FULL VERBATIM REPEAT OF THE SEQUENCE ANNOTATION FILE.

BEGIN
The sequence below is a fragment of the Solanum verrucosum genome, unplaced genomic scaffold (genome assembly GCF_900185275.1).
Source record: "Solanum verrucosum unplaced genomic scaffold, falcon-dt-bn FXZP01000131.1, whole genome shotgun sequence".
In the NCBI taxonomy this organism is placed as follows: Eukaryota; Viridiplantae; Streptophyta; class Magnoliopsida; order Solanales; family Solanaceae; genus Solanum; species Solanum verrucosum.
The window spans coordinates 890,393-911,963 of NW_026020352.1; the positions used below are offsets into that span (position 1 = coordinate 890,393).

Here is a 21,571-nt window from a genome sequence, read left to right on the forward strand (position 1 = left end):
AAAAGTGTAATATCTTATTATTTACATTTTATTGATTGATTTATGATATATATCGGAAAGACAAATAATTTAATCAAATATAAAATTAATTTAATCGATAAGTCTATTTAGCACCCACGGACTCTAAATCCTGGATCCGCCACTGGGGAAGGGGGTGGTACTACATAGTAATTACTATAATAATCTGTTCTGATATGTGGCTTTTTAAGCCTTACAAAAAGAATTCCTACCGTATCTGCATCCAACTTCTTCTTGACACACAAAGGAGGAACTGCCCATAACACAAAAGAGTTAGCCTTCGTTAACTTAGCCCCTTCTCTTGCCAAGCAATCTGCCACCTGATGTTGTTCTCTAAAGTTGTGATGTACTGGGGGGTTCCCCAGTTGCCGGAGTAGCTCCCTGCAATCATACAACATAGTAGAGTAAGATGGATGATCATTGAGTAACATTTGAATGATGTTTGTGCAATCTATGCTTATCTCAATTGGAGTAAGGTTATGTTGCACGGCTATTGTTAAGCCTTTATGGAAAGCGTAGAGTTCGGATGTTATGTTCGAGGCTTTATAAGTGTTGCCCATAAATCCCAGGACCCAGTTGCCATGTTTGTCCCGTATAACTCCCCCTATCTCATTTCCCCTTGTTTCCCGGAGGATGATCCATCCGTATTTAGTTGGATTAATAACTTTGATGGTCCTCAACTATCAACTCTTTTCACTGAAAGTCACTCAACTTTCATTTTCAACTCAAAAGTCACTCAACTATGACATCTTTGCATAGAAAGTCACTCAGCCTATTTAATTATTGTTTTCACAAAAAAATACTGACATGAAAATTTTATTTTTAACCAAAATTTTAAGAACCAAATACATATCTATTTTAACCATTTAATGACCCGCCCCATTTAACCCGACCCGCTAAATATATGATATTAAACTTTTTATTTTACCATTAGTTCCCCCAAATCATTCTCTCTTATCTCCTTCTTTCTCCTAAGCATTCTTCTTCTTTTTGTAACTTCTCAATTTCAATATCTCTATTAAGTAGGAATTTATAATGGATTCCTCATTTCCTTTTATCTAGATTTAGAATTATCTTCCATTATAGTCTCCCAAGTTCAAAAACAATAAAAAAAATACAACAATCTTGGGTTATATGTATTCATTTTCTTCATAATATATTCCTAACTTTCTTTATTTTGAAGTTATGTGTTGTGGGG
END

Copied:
The sequence below is a fragment of the Solanum verrucosum genome, unplaced genomic scaffold (genome assembly GCF_900185275.1).
Source record: "Solanum verrucosum unplaced genomic scaffold, falcon-dt-bn FXZP01000131.1, whole genome shotgun sequence".
In the NCBI taxonomy this organism is placed as follows: Eukaryota; Viridiplantae; Streptophyta; class Magnoliopsida; order Solanales; family Solanaceae; genus Solanum; species Solanum verrucosum.
The window spans coordinates 890,393-911,963 of NW_026020352.1; the positions used below are offsets into that span (position 1 = coordinate 890,393).

Here is a 21,571-nt window from a genome sequence, read left to right on the forward strand (position 1 = left end):
AAAAGTGTAATATCTTATTATTTACATTTTATTGATTGATTTATGATATATATCGGAAAGACAAATAATTTAATCAAATATAAAATTAATTTAATCGATAAGTCTATTTAGCACCCACGGACTCTAAATCCTGGATCCGCCACTGGGGAAGGGGGTGGTACTACATAGTAATTACTATAATAATCTGTTCTGATATGTGGCTTTTTAAGCCTTACAAAAAGAATTCCTACCGTATCTGCATCCAACTTCTTCTTGACACACAAAGGAGGAACTGCCCATAACACAAAAGAGTTAGCCTTCGTTAACTTAGCCCCTTCTCTTGCCAAGCAATCTGCCACCTGATGTTGTTCTCTAAAGTTGTGATGTACTGGGGGGTTCCCCAGTTGCCGGAGTAGCTCCCTGCAATCATACAACATAGTAGAGTAAGATGGATGATCATTGAGTAACATTTGAATGATGTTTGTGCAATCTATGCTTATCTCAATTGGAGTAAGGTTATGTTGCACGGCTATTGTTAAGCCTTTATGGAAAGCGTAGAGTTCGGATGTTATGTTCGAGGCTTTATAAGTGTTGCCCATAAATCCCAGGACCCAGTTGCCATGTTTGTCCCGTATAACTCCCCCTATCTCATTTCCCCTTGTTTCCCGGAGGATGATCCATCCGTATTTAGTTGGATTAATAACTTTGATGGTCCTCAACTATCAACTCTTTTCACTGAAAGTCACTCAACTTTCATTTTCAACTCAAAAGTCACTCAACTATGACATCTTTGCATAGAAAGTCACTCAGCCTATTTAATTATTGTTTTCACAAAAAAATACTGACATGAAAATTTTATTTTTAACCAAAATTTTAAGAACCAAATACATATCTATTTTAACCATTTAATGACCCGCCCCATTTAACCCGACCCGCTAAATATATGATATTAAACTTTTTATTTTACCATTAGTTCCCCCAAATCATTCTCTCTTATCTCCTTCTTTCTCCTAAGCATTCTTCTTCTTTTTGTAACTTCTCAATTTCAATATCTCTATTAAGTAGGAATTTATAATGGATTCCTCATTTCCTTTTATCTAGATTTAGAATTATCTTCCATTATAGTCTCCCAAGTTCAAAAACAATAAAAAAAATACAACAATCTTGGGTTATATGTATTCATTTTCTTCATAATATATTCCTAACTTTCTTTATTTTGAAGTTATGTGTTGTGGGG